Peter Steele, the legendary frontman of Type O Negative and Carnivore, passed away April 14th, 2010. While his physical presence, morbid creativity and sardonic wit are missed every day, his legacy grows each year due to Type O and Carnivore's unmatched catalogs and the devotion of his fans, many of which are artists themselves.
Take Colin Young, for example. The frontman for Los Angeles's Twitching Tongues — who released their new LP Gaining Purpose Through Passionate Hatred in March — considers Type O Negative to be his favorite band and one that admittedly "consumed his life" rendering him unable to "listen to other music for years." That being the case, we talked to the Twitching Tongues singer about the lasting legacy of Peter Steele and Young's personal history with the iconic artist.
WHAT WAS THE FIRST TIME YOU HEARD A PETE STEELE SONG?
COLIN YOUNG Fittingly, the first time I heard anything by Pete Steele, it was the "My Girlfriend's Girlfriend" video. I didn't understand what the fuck was going on with it. It was the kind of thing where you would see their shirts everywhere and assume "this must be the hardest, heaviest band ever," and then you see the video and it defies expectations — they're still this dark and heavy entity, but the music doesn't always represent "metal." So as I kid, I thought to myself, "Fuck this." Later on I heard "Gravitational Constant" and it just hit this part of my brain that I had never used before, sort of like, "Here's that thing I've been looking for all this time!" From there, I slowly went through their entire discography and began to realize that, hey, this is my favorite band. And it's been that way for over a decade now. And then you go back and listen to the Carnivore or to get the idea where all this creativity and these brilliant, insane ideas stem from.
Type O Negative consumed my life. I couldn't listen to other music for years because of all of the little nuances of the lyrics and music. Then you become interested in the personal details of that and once you start finding out all the cool things about them and their creative process, they overshadow every other band in the world to me.
THE INTERESTING THING TO ME IS THAT YOU ARE A HARDCORE GUY AT HEART, AND MOST HARDCORE GUYS COME IN VIA CARNIVORE ...
I'd imagine that is the deal. My brother and I didn't have any old heads to look up to or guide our way when we were younger — we just had each other, so we had to do the work ourselves. So some of the ways we came to specific bands were unconventional because that's the way we found them. We had to do our own due diligence and research.
DID YOU EVER GET A CHANCE TO SEE TYPE O NEGATIVE LIVE?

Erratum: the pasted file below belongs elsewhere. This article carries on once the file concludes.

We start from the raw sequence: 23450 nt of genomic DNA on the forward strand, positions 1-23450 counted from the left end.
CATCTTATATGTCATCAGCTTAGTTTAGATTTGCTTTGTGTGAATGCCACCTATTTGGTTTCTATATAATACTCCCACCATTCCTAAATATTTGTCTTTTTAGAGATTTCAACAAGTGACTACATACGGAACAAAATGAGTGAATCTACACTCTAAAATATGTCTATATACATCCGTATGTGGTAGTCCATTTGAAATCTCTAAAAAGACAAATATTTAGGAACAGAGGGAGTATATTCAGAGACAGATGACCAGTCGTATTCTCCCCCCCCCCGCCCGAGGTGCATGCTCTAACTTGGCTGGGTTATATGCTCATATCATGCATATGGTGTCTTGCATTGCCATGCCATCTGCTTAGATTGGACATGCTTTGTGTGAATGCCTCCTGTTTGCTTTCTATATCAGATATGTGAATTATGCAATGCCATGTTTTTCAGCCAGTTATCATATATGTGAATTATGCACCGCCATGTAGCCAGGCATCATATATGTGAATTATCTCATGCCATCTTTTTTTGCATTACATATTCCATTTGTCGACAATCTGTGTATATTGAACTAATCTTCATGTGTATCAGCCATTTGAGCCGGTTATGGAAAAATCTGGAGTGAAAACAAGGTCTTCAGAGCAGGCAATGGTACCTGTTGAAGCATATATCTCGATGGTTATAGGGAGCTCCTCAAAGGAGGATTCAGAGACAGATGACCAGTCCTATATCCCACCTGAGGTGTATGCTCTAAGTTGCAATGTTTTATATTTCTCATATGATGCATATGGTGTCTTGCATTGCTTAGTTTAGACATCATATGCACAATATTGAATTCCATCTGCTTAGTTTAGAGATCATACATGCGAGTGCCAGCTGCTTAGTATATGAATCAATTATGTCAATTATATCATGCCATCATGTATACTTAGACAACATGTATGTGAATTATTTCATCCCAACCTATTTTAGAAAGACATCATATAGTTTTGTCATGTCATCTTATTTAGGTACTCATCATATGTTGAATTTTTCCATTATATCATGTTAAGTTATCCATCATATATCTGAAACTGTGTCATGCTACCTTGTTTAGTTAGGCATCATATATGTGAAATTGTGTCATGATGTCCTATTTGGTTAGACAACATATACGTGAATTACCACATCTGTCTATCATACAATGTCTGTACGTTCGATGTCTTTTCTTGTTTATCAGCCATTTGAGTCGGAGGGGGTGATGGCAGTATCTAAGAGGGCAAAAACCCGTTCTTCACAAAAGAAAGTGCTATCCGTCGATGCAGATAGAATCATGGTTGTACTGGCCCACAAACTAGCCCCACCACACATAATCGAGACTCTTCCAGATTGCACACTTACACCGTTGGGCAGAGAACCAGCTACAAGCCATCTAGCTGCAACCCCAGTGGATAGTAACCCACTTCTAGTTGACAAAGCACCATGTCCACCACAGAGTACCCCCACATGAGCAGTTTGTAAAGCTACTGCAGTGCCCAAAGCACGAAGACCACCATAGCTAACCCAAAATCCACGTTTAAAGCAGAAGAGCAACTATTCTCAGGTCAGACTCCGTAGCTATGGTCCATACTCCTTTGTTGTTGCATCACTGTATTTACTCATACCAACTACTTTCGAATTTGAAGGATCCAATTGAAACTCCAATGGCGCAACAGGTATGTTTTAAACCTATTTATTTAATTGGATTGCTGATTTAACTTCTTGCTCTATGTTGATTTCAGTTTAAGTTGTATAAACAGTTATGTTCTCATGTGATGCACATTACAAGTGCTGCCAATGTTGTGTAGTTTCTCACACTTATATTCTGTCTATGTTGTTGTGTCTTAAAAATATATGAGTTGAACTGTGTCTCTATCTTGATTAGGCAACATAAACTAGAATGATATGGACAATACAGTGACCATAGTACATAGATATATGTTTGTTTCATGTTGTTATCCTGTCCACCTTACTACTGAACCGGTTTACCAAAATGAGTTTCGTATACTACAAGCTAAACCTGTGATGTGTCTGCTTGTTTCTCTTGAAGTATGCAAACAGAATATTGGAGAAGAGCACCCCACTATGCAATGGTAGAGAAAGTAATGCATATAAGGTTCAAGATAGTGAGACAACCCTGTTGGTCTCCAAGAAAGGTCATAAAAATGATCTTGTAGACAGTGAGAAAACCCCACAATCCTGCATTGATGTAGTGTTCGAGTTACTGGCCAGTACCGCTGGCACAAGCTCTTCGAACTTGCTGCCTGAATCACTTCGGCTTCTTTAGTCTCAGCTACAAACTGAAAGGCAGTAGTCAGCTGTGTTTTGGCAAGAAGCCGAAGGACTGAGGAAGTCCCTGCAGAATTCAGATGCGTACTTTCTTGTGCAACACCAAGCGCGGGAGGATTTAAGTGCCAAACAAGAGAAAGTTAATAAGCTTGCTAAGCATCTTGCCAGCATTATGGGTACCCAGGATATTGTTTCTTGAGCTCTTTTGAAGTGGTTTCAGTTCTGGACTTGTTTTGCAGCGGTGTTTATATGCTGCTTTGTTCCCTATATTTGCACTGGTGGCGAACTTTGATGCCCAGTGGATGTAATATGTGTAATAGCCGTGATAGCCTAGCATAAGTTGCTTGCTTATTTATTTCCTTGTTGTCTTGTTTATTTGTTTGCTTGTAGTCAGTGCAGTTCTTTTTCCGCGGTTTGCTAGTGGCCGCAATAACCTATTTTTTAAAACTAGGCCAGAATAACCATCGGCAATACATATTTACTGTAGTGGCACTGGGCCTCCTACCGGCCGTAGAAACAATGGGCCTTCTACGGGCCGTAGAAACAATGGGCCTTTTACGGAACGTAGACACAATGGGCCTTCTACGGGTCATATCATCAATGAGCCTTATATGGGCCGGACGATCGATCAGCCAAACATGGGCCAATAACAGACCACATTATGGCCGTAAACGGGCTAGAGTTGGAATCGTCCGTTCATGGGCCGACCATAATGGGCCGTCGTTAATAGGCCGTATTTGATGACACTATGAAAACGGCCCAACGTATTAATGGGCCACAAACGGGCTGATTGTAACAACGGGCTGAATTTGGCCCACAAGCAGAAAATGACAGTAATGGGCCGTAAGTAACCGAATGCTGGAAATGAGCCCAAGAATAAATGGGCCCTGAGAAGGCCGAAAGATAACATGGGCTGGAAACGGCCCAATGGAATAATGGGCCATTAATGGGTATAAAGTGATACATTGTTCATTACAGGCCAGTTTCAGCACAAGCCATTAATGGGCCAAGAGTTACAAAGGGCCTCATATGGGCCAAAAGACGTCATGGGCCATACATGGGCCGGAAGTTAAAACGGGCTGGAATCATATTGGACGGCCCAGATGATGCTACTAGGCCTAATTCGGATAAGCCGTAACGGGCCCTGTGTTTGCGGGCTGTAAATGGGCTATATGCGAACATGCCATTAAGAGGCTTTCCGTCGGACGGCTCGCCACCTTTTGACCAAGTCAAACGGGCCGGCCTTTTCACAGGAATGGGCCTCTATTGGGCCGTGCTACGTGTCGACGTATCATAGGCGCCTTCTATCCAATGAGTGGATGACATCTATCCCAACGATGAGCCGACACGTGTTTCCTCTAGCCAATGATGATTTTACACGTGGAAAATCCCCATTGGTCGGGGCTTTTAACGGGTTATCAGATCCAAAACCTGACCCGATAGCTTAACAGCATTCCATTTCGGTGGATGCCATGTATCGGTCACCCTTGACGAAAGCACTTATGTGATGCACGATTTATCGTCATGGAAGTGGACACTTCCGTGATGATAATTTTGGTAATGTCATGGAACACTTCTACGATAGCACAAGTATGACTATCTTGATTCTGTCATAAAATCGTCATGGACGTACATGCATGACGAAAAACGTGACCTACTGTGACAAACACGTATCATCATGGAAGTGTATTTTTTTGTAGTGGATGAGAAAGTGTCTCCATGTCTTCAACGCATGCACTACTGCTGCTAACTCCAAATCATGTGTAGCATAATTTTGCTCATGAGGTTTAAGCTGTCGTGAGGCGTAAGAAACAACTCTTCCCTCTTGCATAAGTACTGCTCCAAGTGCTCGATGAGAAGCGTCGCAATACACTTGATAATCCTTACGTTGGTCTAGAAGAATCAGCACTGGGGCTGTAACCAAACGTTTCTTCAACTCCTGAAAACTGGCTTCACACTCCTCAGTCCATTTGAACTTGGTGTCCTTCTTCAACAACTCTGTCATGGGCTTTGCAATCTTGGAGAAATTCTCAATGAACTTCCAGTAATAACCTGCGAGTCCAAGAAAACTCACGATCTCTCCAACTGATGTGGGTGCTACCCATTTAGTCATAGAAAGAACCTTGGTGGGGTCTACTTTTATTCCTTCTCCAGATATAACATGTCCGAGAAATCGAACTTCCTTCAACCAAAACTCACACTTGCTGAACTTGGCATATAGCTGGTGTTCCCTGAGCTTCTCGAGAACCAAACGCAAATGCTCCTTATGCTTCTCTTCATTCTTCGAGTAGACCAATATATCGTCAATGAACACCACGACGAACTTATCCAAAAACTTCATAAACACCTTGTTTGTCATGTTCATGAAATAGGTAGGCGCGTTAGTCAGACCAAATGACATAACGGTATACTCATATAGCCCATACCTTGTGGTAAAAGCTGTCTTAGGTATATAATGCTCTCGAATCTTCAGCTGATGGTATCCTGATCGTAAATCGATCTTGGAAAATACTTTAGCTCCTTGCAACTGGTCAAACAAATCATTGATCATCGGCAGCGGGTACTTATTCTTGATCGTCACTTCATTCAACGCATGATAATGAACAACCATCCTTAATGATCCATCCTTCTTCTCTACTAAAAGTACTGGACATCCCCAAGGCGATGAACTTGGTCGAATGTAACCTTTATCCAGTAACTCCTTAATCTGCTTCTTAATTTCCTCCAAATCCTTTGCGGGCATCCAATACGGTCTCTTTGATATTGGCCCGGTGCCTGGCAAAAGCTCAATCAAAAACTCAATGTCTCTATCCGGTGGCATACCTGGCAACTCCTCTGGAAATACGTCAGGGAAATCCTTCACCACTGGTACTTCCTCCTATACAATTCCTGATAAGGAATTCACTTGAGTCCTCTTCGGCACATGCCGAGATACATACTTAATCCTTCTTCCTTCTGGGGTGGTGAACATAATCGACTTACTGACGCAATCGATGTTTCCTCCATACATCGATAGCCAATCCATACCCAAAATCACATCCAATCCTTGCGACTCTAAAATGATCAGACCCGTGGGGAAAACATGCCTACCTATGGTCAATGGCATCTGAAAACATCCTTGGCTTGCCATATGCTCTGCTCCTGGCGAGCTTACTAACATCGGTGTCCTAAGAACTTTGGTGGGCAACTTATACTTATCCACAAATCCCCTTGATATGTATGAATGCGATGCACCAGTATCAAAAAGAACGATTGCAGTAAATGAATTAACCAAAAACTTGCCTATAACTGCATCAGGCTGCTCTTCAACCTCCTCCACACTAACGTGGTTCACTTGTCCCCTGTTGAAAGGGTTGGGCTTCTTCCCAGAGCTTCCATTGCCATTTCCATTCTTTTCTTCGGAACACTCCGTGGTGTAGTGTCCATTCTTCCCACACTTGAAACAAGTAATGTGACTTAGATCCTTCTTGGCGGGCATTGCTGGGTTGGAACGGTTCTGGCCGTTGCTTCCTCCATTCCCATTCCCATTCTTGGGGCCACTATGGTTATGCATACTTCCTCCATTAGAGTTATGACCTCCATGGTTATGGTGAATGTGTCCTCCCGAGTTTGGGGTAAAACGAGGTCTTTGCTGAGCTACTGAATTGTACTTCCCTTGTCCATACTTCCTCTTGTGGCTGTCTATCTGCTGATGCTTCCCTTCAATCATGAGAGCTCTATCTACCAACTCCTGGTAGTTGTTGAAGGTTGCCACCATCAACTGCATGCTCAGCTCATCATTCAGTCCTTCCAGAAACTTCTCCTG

Unfortunately, I was too young. F. Sean, who plays guitar in Twitching Tongues now, toured with Type O Negative several times when he was with Hatebreed. So he's got all these amazing stories about hanging out with the band throughout the years. They became pretty tight and had a lot of fun touring together.
IF YOU HAD TO SUGGEST A SINGLE SONG TO INTRODUCE SOMEONE TO PETER STEELE'S WORK, WHAT WOULD IT BE?
I think I would probably suggest two songs, a Carnivore song and a Type O Negative song. For Carnivore, it would be "Male Supremacy" because it's got all of these layers for what Carnivore is and what Type O was going to be with that crazy bridge section.
To me, there are two versions of Type O Negative: the hard and fast one and the slow and painful one. I would say, and this is an unusual pick, but one that I think they liked a lot because they played it live a lot towards the end: "Anesthesia."
CONSIDERING THAT SOME OF YOUR FANS ARE YOUNGER, HOW DO YOU FEEL ABOUT THE FACT THAT SOME OF YOUR FANS ARE DISCOVERING TWITCHING TONGUES AT THE SAME TIME AS TYPE ON NEGATIVE?
I think some, the younger people definitely. I think we've introduced a lot of younger hardcore kids to Type O, to the annoyance of some of the older guys maybe. With the last record, we don't really channel them sonically all the time, but we definitely are some parts where you're like, "Oh, there it is." But in general, aesthetic and in our mindset and the way I kind of approached things sarcastically and try to not take things too seriously is very much — and always will be — inspired by the Type O.
ANYTHING ELSE YOU WANT TO SAY ABOUT PETER STEELE AND HIS LEGACY?
He's the only person that I didn't know that truly crushed me on that day that he died. I remember we recorded our first demo and released it a month and one day removed before him dying. Our band was hoping that one day, you know, we could play with [Type O Negative]. A month later he dies. Selfishly, you think, "Wow, I'll never play with them, or see them." It really just ... it just makes me so sad.